Wednesday, July 2, 2014
The United States Department of Agriculture has released a list of steps to follow before, during, and after Tropical Storm Arthur:
Steps to follow before Tropical Strom Arthur:
Make sure the freezer is at 0 °F (Fahrenheit) or below and the refrigerator is at 40 °F or below.
Freeze containers of water for ice to help keep food cold in the freezer, refrigerator, or coolers after the power is out.
Freeze refrigerated items such as leftovers, milk, and fresh meat and poultry that you may not need immediately-this helps keep them at a safe temperature longer.
Plan ahead and know where dry ice and block ice can be purchased.
Store food on shelves that will be safely out of the way of contaminated water in case of flooding.
Have coolers on hand to keep refrigerator food cold if the power will be out for more than 4 hours. Purchase or make ice cubes and store in the freezer for use in the refrigerator or in a cooler. Freeze gel packs ahead of time for use in coolers.
Group food together in the freezerthis helps the food stay cold longer.
Steps to follow during and after Arthur:
Never taste a food to determine its safety!
Keep the refrigerator and freezer doors closed as much as possible to maintain the cold temperature.
The refrigerator will keep food safely cold for about 4 hours if it is unopened. A full freezer will hold the temperature for approximately 48 hours (24 hours if it is half full and the door remains closed).
Food may be safely refrozen if it still contains ice crystals or is at 40 °F or below.
Obtain block ice or dry ice to keep your refrigerator and freezer as cold as possible if the power is going to be out for a prolonged period of time. Fifty pounds of dry ice should hold an 18-cubic-foot full freezer for 2 days.
If the power has been out for several days, then check the temperature of the freezer with an appliance thermometer or food thermometer. If the food still contains ice crystals or is at 40 °F or below, the food is safe.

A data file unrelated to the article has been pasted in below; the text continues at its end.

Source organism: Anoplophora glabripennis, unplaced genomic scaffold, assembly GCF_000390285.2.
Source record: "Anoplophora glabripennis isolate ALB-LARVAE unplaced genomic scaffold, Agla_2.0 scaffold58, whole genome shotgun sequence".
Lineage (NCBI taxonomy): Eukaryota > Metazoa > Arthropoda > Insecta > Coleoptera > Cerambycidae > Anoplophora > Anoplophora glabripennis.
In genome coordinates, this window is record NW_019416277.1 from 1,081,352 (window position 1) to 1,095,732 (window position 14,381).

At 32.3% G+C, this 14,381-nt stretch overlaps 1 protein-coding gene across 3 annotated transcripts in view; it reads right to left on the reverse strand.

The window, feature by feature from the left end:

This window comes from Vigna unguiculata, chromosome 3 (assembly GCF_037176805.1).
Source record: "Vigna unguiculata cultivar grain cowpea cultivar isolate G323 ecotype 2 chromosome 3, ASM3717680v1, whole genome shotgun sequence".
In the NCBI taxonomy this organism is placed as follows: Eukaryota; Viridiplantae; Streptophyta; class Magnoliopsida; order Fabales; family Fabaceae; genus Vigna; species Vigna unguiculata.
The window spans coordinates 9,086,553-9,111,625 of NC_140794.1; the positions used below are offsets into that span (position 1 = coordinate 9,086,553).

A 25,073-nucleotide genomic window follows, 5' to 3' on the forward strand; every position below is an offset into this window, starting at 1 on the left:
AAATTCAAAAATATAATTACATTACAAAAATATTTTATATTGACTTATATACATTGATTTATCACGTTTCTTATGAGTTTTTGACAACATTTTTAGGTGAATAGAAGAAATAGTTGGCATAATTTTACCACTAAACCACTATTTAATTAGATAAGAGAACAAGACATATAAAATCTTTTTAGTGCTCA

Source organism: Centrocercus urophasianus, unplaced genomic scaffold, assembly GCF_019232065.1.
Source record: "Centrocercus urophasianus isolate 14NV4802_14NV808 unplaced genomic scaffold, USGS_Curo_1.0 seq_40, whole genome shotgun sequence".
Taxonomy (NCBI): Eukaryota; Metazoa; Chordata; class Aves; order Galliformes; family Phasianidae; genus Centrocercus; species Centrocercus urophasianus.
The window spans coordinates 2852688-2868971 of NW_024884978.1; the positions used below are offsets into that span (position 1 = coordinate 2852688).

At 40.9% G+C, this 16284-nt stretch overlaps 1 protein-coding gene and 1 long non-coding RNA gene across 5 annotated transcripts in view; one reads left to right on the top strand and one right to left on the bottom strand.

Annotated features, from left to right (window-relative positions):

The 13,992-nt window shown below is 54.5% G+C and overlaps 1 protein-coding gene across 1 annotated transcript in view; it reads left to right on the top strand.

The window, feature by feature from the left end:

If a thermometer has not been kept in the freezer, then check each package of food to determine its safety. If the food still contains ice crystals, the food is safe.
Discard refrigerated perishable food such as meat, poultry, fish, soft cheeses, milk, eggs, leftovers, and deli items after 4 hours without power.
When in Doubt, Throw it Out!
Steps if Flooding Occurs:
Drink only bottled water that has not come in contact with flood water. Discard any bottled water that may have come in contact with flood water.
Discard any food that is not in a waterproof container if there is any chance it may have come in contact with flood water. Food containers that are not waterproof include those with screw-caps, snap lids, pull tops, and crimped caps.
Discard wooden cutting boards, plastic utensils, baby bottle nipples, and pacifiers that may have come in contact with flood water.
Undamaged, commercially prepared foods in all-metal cans and retort pouches (for example, flexible, shelf-stable juice or seafood pouches) can be saved.
Thoroughly wash all metal pans, ceramic dishes, and utensils that came in contact with flood water with hot soapy water. Sanitize by boiling them in clean water or by immersing them for 15 minutes in a solution of 1 tablespoon unscented, liquid chlorine bleach per gallon of drinking water.